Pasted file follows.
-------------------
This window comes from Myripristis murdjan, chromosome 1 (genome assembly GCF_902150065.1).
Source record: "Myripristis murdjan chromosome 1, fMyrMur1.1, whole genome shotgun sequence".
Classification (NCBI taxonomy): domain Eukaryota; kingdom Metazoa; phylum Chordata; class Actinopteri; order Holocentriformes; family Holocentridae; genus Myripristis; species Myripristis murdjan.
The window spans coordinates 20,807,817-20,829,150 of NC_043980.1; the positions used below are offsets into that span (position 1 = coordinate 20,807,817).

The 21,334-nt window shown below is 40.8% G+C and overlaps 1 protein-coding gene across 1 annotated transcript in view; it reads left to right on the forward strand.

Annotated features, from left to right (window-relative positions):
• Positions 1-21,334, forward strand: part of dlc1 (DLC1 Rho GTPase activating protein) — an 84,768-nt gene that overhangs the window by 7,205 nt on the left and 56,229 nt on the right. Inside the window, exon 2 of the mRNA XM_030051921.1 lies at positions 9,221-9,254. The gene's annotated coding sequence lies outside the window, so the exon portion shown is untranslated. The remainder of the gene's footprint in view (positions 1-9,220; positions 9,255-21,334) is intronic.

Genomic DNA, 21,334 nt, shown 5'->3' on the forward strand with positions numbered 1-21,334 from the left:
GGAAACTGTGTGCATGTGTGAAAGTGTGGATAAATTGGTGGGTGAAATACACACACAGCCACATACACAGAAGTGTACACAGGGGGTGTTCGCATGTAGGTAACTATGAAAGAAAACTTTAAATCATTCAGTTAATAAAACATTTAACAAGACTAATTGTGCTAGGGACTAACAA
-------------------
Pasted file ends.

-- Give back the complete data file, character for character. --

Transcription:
This window comes from Myripristis murdjan, chromosome 1 (genome assembly GCF_902150065.1).
Source record: "Myripristis murdjan chromosome 1, fMyrMur1.1, whole genome shotgun sequence".
Classification (NCBI taxonomy): domain Eukaryota; kingdom Metazoa; phylum Chordata; class Actinopteri; order Holocentriformes; family Holocentridae; genus Myripristis; species Myripristis murdjan.
The window spans coordinates 20,807,817-20,829,150 of NC_043980.1; the positions used below are offsets into that span (position 1 = coordinate 20,807,817).

The 21,334-nt window shown below is 40.8% G+C and overlaps 1 protein-coding gene across 1 annotated transcript in view; it reads left to right on the forward strand.

Annotated features, from left to right (window-relative positions):
• Positions 1-21,334, forward strand: part of dlc1 (DLC1 Rho GTPase activating protein) — an 84,768-nt gene that overhangs the window by 7,205 nt on the left and 56,229 nt on the right. Inside the window, exon 2 of the mRNA XM_030051921.1 lies at positions 9,221-9,254. The gene's annotated coding sequence lies outside the window, so the exon portion shown is untranslated. The remainder of the gene's footprint in view (positions 1-9,220; positions 9,255-21,334) is intronic.

Genomic DNA, 21,334 nt, shown 5'->3' on the forward strand with positions numbered 1-21,334 from the left:
GGAAACTGTGTGCATGTGTGAAAGTGTGGATAAATTGGTGGGTGAAATACACACACAGCCACATACACAGAAGTGTACACAGGGGGTGTTCGCATGTAGGTAACTATGAAAGAAAACTTTAAATCATTCAGTTAATAAAACATTTAACAAGACTAATTGTGCTAGGGACTAACAA